It was 5am after a sleepless night, and I was debating the merits of sleeping in until the hotel kicked me out OR following through with my commitments and beginning the long, arduous journey to South America. The past several days had been difficult to say the least: I was sure I had a UTI and my bladder was having its annual pee-fest with blitzes every hour on the hour. Due to the fact I had already been traveling for a week, I wasn’t able to wash any of my clothes, leaving me with a sparse collection of non-compromised pants left to wear for my week-long trip to Ecuador. The trip was a humanitarian venture with my nonprofit – and of all the trips I could cancel on, this was definitely not one of them – so I threw what little willpower I had together and launched myself out of bed. There was no time for shower, makeup, or sanity, so I quickly rolled out of the hotel room, lap piled high with suitcases, and began my 5-hour hazy-eyed, bladder-clenching drive from Orlando to Atlanta.
I stopped halfway for a bathroom break and encountered a fully flooded and fully unusable accessible bathroom. In times like these, I would normally make the switch to a different gas station, but my bladder was giving me the now-or-never signals, AKA 30 seconds, until a blow-out accident. I was horrified at the realization of two things: first, that I had to squeeze into a two-foot-wide stall from my wheelchair (a venture that would likely leave me dumped onto a urine-coated floor); and second, that my pad had mysteriously twisted itself into knots, a formation that would not withstand the soaking it would surely receive after my stall-jumping attempt. The latter fear became a soul-crushing reality within those 30 seconds, and I sat on the toilet on the brink of tears, with one of my last good pads and pairs of pants wet with pee and despair.
I knew I could not risk losing yet another pair of pants, so I waited until the bathroom was empty, scurried out of the stall pants-less and quickly barred the door so that I could rinse the sullied pants under warm water. I dried them as best as I could, slapped them back on and headed back to my car. During the remaining part of the drive to the Atlanta airport, I aired out the pants under my blasted AC and hoped that this rocky start was no indication as to the rest of my journey.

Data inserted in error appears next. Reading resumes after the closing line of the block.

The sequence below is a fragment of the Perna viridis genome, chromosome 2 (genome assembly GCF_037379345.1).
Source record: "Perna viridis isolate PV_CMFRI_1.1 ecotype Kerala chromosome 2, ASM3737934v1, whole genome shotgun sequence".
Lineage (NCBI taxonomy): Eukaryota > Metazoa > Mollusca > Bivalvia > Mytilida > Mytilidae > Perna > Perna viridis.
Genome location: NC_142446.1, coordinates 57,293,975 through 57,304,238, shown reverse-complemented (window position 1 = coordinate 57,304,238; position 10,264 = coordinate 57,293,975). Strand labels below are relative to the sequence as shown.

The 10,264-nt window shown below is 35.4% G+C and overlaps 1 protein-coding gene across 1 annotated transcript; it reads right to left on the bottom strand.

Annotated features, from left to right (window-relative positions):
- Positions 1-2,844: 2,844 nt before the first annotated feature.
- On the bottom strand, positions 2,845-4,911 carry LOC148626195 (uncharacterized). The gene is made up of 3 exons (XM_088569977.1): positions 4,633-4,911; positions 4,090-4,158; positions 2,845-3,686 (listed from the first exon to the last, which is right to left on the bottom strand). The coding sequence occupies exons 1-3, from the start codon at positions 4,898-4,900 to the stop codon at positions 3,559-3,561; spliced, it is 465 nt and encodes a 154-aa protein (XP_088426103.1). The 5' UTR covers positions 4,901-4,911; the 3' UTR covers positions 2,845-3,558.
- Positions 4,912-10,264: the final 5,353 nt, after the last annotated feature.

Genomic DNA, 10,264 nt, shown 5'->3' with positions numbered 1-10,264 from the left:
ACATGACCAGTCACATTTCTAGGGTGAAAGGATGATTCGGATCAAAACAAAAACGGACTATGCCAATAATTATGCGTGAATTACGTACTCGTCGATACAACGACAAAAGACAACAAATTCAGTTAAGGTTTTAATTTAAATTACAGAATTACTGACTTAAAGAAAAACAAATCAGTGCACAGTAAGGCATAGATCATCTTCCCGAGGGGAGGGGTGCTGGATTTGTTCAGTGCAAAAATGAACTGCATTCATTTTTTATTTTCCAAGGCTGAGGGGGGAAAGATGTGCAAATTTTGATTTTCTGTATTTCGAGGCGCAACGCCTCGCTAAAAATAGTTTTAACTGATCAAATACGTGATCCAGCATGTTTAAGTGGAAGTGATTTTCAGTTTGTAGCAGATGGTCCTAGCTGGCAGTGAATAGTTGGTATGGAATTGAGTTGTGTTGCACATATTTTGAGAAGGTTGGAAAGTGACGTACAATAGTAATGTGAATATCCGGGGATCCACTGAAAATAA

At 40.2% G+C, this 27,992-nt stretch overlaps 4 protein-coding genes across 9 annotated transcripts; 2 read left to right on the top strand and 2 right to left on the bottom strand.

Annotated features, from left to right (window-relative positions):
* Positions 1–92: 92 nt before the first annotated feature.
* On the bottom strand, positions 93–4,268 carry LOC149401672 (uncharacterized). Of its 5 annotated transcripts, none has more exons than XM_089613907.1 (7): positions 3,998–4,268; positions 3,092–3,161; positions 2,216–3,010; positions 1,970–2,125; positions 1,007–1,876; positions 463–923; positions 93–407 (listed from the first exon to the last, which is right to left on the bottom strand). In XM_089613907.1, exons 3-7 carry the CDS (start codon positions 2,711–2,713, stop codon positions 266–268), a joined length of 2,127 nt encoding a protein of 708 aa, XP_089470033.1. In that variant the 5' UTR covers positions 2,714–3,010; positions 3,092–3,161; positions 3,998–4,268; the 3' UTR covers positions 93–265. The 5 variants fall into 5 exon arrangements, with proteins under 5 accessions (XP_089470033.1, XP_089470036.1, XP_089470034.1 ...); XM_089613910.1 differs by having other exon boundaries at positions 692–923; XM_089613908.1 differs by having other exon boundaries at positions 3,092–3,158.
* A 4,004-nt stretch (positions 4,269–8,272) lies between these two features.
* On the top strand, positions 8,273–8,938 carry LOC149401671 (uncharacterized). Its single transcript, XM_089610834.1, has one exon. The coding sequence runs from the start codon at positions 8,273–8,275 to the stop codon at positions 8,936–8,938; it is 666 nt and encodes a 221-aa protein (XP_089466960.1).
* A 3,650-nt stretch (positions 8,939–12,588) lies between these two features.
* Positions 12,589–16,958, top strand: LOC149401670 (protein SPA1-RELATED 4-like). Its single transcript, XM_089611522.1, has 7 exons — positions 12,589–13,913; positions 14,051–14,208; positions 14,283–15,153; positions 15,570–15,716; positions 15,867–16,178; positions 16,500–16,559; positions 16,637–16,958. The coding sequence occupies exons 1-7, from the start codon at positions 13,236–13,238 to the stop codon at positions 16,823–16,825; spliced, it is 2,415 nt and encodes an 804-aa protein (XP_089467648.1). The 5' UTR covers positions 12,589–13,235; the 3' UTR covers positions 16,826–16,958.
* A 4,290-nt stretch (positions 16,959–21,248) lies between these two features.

The gas station incident plus horrendous traffic left me running behind on schedule, and the task of hauling my 50-pound suitcase into the airport by myself pushed me over the edge from late to very late. Once I got to the check-in counter, it was clear that there was a question as to if they would even allow my ragged self on the plane. Luckily, the gate attendant seemed to take pity on me and put me on the fast track through security, boarding and the thousands of bad-tempered people, right onto the plane. As I transferred from the aisle chair to my seat, I realized yet another horrifying truth. In all the commotion, I did not have a chance to use the bathroom before boarding. It was only a matter of time until the bladder fairy came to visit, and I was not comforted with the knowledge that the difficulty of getting to a bathroom had just gone up exponentially.
After most of the passengers had boarded the plane, I decided to gather my courage proactivity and flag down the flight attendant to discuss my pressing bladder needs (always a fun topic to broach with a perfect stranger). This was an almost six-hour flight, and chances of needing to quickly get to the loo were as high in the sky as we were about to be. Once I got her attention, I very calmly but pressingly stated: